Gardai estimated that the IRA sent its explosives experts to Colombia on 14 occasions and may have netted $28m from its association with Farc. Again, this was not mentioned in the RTE documentary.

    Sunday Independent

    Source http://www.independent.ie/irish-news/rte-fails-to-press-iras-bomb-man-over-farc-29507512.html

    Posted 2nd September by peacemaker”

  2. A verse by Duvidl:

    Being Nice to Bomb Makers

    Being nice to bomb makers behoves the BBC.
    Its charter says “be nicey-nice”; it’s paid by you and me.
    That bomb at TV Centre taught beeboids a thing or two.
    If you are nice to bomb makers, they might come and bomb you.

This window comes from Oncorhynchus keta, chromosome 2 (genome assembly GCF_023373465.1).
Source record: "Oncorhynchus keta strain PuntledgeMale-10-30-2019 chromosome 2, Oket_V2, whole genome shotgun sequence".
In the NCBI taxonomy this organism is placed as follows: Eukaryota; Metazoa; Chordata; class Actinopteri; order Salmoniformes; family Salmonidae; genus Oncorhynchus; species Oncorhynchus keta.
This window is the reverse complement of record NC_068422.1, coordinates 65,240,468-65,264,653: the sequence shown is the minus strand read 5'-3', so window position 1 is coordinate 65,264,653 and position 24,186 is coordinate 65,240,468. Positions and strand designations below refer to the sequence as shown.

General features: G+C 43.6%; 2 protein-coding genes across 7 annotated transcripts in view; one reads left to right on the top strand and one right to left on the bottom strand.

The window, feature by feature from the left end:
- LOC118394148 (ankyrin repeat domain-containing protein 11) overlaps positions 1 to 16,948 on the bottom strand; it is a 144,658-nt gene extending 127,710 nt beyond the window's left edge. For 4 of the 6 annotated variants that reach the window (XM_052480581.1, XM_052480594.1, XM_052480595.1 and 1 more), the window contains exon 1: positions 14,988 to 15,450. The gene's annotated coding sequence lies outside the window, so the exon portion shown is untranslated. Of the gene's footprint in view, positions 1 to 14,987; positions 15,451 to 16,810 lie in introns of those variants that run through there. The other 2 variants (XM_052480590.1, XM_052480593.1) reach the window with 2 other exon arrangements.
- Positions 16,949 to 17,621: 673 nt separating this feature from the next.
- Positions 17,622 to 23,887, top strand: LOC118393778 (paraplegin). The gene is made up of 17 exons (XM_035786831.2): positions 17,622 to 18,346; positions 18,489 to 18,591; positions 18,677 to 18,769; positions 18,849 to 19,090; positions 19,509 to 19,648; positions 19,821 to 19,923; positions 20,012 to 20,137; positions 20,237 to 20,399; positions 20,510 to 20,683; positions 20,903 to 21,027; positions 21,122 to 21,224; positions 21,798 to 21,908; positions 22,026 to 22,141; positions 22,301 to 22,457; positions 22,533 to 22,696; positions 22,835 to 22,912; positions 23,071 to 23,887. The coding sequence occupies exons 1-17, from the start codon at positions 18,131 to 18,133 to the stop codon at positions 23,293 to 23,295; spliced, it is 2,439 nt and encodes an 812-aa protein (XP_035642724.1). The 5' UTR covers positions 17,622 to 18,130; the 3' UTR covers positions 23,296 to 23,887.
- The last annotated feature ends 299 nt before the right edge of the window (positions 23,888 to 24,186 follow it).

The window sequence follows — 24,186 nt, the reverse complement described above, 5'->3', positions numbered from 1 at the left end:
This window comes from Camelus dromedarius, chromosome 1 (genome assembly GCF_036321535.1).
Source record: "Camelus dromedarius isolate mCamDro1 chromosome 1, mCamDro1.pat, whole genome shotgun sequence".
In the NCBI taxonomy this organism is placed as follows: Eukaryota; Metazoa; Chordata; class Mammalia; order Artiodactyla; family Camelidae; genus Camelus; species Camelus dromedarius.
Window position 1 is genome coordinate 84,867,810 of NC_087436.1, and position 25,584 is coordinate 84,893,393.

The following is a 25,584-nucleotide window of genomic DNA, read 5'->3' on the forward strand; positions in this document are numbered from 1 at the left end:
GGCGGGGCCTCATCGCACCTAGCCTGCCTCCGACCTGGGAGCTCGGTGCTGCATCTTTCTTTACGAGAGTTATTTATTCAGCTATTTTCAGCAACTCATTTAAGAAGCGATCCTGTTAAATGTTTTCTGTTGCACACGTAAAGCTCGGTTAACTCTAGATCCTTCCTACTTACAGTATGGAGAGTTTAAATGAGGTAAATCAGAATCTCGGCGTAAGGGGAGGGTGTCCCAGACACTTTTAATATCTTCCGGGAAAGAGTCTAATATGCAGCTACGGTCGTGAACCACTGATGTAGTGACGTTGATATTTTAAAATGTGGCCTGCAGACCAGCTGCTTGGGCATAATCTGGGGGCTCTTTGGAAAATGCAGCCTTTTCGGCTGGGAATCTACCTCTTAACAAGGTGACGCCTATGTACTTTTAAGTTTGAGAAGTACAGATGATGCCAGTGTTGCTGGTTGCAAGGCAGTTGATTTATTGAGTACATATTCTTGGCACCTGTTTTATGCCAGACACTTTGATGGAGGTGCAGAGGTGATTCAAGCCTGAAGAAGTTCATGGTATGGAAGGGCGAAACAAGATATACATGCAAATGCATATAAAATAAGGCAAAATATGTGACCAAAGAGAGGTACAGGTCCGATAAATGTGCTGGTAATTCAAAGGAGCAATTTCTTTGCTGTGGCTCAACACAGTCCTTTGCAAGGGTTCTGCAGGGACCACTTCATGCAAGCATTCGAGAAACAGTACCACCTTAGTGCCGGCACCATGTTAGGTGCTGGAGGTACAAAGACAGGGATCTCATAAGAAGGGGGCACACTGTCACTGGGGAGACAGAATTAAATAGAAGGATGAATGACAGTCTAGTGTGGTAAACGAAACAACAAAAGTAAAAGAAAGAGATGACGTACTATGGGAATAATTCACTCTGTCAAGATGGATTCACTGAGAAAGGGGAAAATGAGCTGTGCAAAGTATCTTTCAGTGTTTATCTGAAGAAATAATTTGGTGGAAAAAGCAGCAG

3. Whilst Samer Abed a-Latif al-Barak’s (also Baraq or Barq) detention may indeed have been a “secret” only recently “revealed” to the BBC, it certainly was not to members of his family who visited him in prison, to the NGOs Addameer (which visited him in June 2012) and Amnesty International (which has been campaigning on his behalf for well over a year) or to the Palestinian Prisoner’s Club which, according to AI, provided him with a lawyer.

    Says it all really about shoddy misrepresentativeness BBC reporting on Israel. I would say that they could learn something from CiF. But it doesn’t seem to me that they need to learn anything more really.

  4. Pingback: BBC reveals the ‘secret’ detention which wasn’t « World-Media-Watch